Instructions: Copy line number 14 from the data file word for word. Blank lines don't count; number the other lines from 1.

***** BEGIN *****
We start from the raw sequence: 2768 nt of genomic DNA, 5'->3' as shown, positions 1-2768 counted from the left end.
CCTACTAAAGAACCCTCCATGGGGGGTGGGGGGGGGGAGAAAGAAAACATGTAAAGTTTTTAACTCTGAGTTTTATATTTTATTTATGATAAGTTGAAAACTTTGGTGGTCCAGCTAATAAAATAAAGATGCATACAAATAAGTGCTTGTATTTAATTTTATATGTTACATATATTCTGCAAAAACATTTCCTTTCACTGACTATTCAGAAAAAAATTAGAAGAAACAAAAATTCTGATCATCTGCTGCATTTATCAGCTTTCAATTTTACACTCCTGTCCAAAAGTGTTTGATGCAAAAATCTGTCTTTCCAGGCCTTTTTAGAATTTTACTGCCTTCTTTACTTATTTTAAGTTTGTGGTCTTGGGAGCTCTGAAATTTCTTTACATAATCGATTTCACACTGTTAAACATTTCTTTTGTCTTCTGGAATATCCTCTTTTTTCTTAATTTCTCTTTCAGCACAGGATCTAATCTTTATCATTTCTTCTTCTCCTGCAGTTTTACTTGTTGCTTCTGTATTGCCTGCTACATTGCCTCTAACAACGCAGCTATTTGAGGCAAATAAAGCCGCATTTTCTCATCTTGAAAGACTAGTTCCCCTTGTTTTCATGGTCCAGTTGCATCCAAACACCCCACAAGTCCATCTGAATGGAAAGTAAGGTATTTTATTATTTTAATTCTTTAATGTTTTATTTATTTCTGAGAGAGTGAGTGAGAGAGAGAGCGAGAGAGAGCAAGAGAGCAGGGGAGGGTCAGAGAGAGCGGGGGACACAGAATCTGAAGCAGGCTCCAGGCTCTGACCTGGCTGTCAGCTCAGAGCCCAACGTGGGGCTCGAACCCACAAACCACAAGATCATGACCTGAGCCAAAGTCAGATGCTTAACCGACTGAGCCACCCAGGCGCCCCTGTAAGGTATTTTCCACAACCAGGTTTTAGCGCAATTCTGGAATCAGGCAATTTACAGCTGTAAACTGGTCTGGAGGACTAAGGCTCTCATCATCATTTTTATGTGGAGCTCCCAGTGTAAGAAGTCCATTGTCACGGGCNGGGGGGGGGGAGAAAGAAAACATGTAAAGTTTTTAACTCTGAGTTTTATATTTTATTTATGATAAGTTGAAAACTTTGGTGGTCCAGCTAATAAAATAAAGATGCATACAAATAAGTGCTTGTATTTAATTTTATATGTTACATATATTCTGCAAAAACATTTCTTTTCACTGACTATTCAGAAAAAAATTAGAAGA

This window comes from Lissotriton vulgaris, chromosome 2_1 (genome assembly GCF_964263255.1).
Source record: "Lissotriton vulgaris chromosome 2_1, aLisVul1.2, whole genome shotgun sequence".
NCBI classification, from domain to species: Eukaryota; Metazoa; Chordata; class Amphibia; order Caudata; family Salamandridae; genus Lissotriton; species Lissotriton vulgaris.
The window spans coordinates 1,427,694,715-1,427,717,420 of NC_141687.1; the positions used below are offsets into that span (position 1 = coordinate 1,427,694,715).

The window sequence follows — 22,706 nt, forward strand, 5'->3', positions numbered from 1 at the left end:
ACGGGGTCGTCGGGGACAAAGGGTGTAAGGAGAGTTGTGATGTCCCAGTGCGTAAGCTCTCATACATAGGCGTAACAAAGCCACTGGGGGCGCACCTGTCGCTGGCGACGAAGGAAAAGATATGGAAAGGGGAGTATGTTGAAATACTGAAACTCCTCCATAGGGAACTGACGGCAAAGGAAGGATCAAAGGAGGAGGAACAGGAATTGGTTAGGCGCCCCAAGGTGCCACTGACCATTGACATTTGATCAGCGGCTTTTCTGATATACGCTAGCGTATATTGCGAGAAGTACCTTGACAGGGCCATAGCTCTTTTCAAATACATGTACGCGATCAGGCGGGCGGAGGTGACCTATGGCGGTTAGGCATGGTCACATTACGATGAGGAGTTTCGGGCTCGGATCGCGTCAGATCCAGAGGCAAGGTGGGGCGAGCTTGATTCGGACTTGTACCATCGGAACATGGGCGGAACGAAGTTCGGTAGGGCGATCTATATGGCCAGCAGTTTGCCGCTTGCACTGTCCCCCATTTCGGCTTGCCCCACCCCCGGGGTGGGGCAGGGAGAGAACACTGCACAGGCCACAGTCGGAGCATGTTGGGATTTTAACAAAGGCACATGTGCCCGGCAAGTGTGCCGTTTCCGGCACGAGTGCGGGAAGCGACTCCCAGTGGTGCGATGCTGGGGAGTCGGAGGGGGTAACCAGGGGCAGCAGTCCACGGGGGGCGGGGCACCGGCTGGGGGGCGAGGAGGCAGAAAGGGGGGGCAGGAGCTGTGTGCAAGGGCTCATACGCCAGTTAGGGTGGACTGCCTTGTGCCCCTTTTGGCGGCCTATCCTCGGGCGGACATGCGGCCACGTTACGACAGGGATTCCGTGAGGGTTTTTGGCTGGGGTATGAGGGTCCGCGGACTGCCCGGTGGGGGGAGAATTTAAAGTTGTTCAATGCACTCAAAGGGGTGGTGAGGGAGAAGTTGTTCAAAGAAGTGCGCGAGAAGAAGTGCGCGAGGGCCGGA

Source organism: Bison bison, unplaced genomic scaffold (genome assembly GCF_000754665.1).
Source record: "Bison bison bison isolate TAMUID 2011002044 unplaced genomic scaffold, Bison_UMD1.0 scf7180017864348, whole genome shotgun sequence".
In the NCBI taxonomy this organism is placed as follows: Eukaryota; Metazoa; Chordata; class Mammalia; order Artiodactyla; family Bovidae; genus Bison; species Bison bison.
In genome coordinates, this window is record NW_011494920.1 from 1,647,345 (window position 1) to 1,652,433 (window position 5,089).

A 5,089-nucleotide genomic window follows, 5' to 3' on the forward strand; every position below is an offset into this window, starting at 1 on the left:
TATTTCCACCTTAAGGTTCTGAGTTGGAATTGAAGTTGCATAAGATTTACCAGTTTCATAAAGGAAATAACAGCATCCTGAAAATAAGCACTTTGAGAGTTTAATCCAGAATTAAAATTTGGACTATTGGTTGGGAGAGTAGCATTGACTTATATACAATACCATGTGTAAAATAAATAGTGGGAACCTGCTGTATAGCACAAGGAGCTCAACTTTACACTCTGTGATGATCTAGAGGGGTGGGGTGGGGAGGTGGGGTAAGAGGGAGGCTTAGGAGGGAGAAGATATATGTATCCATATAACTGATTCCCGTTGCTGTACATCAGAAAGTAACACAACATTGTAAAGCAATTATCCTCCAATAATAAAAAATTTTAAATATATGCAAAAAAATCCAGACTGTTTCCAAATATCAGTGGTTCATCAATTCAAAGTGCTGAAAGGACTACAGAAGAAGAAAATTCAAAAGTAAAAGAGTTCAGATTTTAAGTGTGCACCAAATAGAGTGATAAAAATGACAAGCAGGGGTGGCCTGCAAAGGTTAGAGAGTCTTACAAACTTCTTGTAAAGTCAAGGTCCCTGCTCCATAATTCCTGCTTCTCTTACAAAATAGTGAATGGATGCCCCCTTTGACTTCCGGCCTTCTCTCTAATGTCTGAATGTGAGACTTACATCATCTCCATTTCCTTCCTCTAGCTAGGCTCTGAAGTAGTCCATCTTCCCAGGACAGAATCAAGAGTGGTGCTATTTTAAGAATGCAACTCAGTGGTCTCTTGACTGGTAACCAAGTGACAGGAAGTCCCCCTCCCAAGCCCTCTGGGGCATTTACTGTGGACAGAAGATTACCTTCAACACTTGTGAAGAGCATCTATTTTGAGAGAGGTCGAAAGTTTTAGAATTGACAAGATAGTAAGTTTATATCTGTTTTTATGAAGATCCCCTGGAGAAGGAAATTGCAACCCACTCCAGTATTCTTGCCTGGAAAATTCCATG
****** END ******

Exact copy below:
TATTTCCACCTTAAGGTTCTGAGTTGGAATTGAAGTTGCATAAGATTTACCAGTTTCATAAAGGAAATAACAGCATCCTGAAAATAAGCACTTTGAGAGTTTAATCCAGAATTAAAATTTGGACTATTGGTTGGGAGAGTAGCATTGACTTATATACAATACCATGTGTAAAATAAATAGTGGGAACCTGCTGTATAGCACAAGGAGCTCAACTTTACACTCTGTGATGATCTAGAGGGGTGGGGTGGGGAGGTGGGGTAAGAGGGAGGCTTAGGAGGGAGAAGATATATGTATCCATATAACTGATTCCCGTTGCTGTACATCAGAAAGTAACACAACATTGTAAAGCAATTATCCTCCAATAATAAAAAATTTTAAATATATGCAAAAAAATCCAGACTGTTTCCAAATATCAGTGGTTCATCAATTCAAAGTGCTGAAAGGACTACAGAAGAAGAAAATTCAAAAGTAAAAGAGTTCAGATTTTAAGTGTGCACCAAATAGAGTGATAAAAATGACAAGCAGGGGTGGCCTGCAAAGGTTAGAGAGTCTTACAAACTTCTTGTAAAGTCAAGGTCCCTGCTCCATAATTCCTGCTTCTCTTACAAAATAGTGAATGGATGCCCCCTTTGACTTCCGGCCTTCTCTCTAATGTCTGAATGTGAGACTTACATCATCTCCATTTCCTTCCTCTAGCTAGGCTCTGAAGTAGTCCATCTTCCCAGGACAGAATCAAGAGTGGTGCTATTTTAAGAATGCAACTCAGTGGTCTCTTGACTGGTAACCAAGTGACAGGAAGTCCCCCTCCCAAGCCCTCTGGGGCATTTACTGTGGACAGAAGATTACCTTCAACACTTGTGAAGAGCATCTATTTTGAGAGAGGTCGAAAGTTTTAGAATTGACAAGATAGTAAGTTTATATCTGTTTTTATGAAGATCCCCTGGAGAAGGAAATTGCAACCCACTCCAGTATTCTTGCCTGGAAAATTCCATG